Evil: whip-smart, campy horror series is far more than X-Files knock-off

There’s something uniquely fun about monster-of-the-week horror that TV left behind in the 90s. After all, who needs silly makeup effects and self-contained plots when we have legit movie stars to focus on now? But then a show like Evil comes along to remind us: the cheesiness was part of the appeal.

Evil presents itself like a typical procedural by opening on Kristen (Katja Herbers), a forensic psychologist who assesses criminals before they’re due to stand trial. Things take a turn, however, when her serial killer patient claims he’s possessed, and she loses her job. Desperate for cash, she agrees to help priest-in-training David (Mike Colter) and fellow sceptic Ben (Aasif Mandvi) investigate if paranormal events like this are real, or if they have a more logical explanation.

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And that’s when things start to get wild. Though the series bears more than a passing resemblance to The X-Files – not only in its premise, but also in the way it toys with genre conventions – Evil is something distinctly its own, too. This isn’t surprising when you learn that it was created by Michelle and Robert King, the writers behind The Good Wife and The Good Fight, both shows more subversive than they first appear.

Tonally, Evil swings between sly comedy and surreal, nightmarish scenes of horror that wouldn’t be out of place on Bryan Fuller’s Hannibal, though there’s a hokeyness to the special effects that stops things from getting downright terrifying. The series also refuses to commit to a science or faith perspective, which adds an unnerving sense of reality to the atmosphere. The cases remain ambiguous enough that you’re never quite sure if malicious forces are at play or if the characters are being fooled by their own minds.

The best thing about Evil is the way it cheerily deconstructs horror tropes and internet urban legends. After getting wedged in an elevator and seeing a mangled ghost drag its half-body towards her, Kristen isn’t suddenly converted. Instead, she angrily calls her therapist. When an assistant thinks her high-strung boss is possessed, it turns out he’s being controlled by an evil Alexa speaker. Everything from exorcisms and zombies to killer Christmas songs receives the same tongue-in-cheek treatment.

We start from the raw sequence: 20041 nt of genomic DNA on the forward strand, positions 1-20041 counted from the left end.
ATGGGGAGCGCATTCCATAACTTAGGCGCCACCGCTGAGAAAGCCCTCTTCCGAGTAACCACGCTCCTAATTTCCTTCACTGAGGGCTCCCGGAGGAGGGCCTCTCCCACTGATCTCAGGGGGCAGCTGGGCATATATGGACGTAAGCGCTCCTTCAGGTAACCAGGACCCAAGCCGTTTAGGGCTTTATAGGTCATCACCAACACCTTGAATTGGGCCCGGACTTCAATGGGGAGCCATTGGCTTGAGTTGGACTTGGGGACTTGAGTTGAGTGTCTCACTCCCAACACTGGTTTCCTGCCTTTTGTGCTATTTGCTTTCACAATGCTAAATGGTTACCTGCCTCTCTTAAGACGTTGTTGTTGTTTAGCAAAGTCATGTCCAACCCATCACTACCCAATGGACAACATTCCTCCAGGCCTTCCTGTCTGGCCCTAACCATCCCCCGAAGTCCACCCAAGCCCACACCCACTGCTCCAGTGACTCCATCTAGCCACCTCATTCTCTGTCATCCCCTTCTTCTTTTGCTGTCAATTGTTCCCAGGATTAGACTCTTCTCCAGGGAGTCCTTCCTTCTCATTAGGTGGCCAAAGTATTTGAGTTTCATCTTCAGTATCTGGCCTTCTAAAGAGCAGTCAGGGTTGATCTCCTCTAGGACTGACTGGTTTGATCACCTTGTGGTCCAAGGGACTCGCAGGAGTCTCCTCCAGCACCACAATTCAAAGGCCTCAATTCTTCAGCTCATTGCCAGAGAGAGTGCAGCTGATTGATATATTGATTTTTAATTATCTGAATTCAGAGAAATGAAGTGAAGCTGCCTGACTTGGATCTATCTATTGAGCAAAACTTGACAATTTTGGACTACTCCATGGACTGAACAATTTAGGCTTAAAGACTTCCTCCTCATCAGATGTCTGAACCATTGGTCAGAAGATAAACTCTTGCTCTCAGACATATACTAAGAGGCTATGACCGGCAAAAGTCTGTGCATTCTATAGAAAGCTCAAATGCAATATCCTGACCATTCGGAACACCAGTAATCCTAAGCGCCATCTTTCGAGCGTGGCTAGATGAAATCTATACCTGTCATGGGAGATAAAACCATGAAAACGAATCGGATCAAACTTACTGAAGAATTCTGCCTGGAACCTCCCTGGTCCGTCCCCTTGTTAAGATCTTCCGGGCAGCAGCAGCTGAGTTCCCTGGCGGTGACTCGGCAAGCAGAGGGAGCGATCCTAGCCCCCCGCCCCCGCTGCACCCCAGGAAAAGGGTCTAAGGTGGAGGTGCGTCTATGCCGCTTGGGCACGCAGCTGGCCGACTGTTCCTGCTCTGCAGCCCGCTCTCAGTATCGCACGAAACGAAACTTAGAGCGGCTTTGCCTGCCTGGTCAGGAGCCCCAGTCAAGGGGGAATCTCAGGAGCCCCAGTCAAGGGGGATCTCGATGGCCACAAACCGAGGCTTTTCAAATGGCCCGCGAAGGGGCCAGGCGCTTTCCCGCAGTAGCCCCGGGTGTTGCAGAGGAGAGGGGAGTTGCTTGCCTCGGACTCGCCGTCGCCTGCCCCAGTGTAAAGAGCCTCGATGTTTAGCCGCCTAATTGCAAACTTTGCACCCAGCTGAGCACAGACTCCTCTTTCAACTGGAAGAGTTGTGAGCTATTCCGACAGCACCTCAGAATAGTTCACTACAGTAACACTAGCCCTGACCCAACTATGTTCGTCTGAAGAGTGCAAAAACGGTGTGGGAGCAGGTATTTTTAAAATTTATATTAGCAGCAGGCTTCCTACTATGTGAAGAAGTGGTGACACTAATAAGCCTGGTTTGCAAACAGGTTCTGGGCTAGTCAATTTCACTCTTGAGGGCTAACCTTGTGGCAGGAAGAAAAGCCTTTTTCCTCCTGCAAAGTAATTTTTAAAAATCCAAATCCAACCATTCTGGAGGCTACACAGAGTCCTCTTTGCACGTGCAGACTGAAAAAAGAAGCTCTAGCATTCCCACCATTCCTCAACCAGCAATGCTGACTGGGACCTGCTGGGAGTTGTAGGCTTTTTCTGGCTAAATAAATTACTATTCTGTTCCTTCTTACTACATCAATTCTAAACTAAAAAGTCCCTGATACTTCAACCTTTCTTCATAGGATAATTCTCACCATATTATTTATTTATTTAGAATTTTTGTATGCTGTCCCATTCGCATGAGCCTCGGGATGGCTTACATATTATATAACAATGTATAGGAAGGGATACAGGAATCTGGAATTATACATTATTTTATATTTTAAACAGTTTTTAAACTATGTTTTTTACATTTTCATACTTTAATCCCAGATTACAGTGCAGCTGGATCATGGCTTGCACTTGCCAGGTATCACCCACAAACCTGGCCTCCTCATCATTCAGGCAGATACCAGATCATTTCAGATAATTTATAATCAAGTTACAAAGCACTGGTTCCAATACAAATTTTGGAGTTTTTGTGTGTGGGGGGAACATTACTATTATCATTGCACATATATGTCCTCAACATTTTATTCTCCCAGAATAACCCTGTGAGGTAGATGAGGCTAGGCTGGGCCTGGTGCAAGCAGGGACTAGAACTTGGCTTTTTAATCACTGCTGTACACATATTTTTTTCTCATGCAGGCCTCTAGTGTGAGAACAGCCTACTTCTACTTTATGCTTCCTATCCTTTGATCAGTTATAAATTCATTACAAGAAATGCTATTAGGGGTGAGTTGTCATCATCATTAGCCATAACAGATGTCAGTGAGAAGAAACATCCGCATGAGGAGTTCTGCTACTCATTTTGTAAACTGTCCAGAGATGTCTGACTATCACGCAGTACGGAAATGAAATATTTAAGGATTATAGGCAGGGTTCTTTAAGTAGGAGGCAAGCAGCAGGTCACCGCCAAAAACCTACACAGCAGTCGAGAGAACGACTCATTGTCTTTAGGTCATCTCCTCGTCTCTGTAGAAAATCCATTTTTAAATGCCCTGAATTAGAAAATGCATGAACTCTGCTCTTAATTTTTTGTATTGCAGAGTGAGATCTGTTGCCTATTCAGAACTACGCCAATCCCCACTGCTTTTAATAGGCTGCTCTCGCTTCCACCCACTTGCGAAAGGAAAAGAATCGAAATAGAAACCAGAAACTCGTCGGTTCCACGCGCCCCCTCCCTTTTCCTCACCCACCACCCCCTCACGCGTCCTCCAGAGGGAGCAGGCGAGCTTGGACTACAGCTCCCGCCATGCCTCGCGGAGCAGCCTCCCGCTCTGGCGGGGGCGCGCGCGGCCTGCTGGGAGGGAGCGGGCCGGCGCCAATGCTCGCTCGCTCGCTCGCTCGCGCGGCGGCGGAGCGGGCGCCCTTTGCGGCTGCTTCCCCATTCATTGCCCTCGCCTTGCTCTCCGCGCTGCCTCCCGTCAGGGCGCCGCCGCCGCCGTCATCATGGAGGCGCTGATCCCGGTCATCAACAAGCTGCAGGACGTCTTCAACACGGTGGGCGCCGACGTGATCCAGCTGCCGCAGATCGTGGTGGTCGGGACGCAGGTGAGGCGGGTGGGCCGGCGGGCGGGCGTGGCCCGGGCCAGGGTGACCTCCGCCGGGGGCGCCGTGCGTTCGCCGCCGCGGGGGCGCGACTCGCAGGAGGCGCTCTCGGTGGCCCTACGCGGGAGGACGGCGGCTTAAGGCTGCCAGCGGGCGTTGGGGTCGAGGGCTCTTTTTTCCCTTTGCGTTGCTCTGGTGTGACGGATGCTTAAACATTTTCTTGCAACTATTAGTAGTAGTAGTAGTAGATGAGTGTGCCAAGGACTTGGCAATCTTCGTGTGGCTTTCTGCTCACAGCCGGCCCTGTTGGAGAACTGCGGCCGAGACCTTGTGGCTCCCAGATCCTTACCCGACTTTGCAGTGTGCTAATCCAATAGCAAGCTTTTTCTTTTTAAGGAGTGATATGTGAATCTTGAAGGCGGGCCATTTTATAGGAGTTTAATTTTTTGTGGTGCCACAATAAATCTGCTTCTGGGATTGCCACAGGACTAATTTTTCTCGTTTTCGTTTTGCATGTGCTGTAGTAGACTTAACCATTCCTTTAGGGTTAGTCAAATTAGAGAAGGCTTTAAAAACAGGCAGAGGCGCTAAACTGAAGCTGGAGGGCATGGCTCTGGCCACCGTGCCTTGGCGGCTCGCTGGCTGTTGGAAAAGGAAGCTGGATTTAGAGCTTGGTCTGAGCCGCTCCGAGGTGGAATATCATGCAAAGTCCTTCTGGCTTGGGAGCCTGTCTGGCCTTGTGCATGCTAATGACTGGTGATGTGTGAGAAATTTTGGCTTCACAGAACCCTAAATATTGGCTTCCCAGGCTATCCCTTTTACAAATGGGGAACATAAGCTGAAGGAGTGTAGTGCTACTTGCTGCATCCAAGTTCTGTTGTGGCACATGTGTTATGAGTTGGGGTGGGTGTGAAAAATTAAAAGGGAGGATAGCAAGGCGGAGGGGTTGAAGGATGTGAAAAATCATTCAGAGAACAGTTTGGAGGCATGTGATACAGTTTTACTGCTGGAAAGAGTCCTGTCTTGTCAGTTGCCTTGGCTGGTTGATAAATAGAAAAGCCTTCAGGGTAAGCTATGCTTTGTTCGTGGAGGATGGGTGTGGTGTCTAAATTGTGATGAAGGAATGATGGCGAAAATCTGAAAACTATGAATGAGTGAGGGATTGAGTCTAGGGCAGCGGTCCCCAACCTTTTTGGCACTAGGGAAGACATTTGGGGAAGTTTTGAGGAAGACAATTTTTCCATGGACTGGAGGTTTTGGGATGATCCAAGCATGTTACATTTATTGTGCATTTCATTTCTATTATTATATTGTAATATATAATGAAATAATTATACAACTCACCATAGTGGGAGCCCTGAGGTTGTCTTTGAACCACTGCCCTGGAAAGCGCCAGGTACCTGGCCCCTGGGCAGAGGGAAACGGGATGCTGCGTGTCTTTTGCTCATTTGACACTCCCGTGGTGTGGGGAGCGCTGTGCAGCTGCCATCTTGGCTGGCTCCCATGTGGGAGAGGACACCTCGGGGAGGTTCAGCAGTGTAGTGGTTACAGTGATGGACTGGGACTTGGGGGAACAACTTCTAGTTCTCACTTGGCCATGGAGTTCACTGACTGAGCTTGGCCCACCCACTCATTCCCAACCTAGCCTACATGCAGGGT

This impish tone also translates into some delightfully over-the-top performances, especially from the series’ main antagonist Leland (played by Lost’s always memorable Michael Emerson), who’s responsible for instigating a lot of the events the trio investigate. Is he really in league with the devil, or is he just a rogue psychologist with too much influence over his patients? We may never know, but it sure is fun trying to figure it out.

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The characters’ personal lives aren’t neglected, either, and often end up intersecting with the plot in unexpected ways. Kristen is increasingly corrupted by what she experiences, and bored by her suburban life, left to single-parent four daughters while her husband (Australia’s Patrick Brammall) leads expeditions up Everest. In true Mulder-and-Scully fashion, she also shares plenty of sexual tension with David, who battles his own complex relationships with faith and race as he trains to join what he fears is an inherently racist institution.

Like Hannibal, Evil eagerly pushes the boundaries of what you’d expect from a procedural. And it gets even weirder in season two, which is when it went streaming-only in the US and became unconstrained by the limits of network television.

The good news is, it’s already been renewed for a third season, so if you’re keen to discover this mildly unhinged series for yourself, you’ve picked a perfect time to start watching.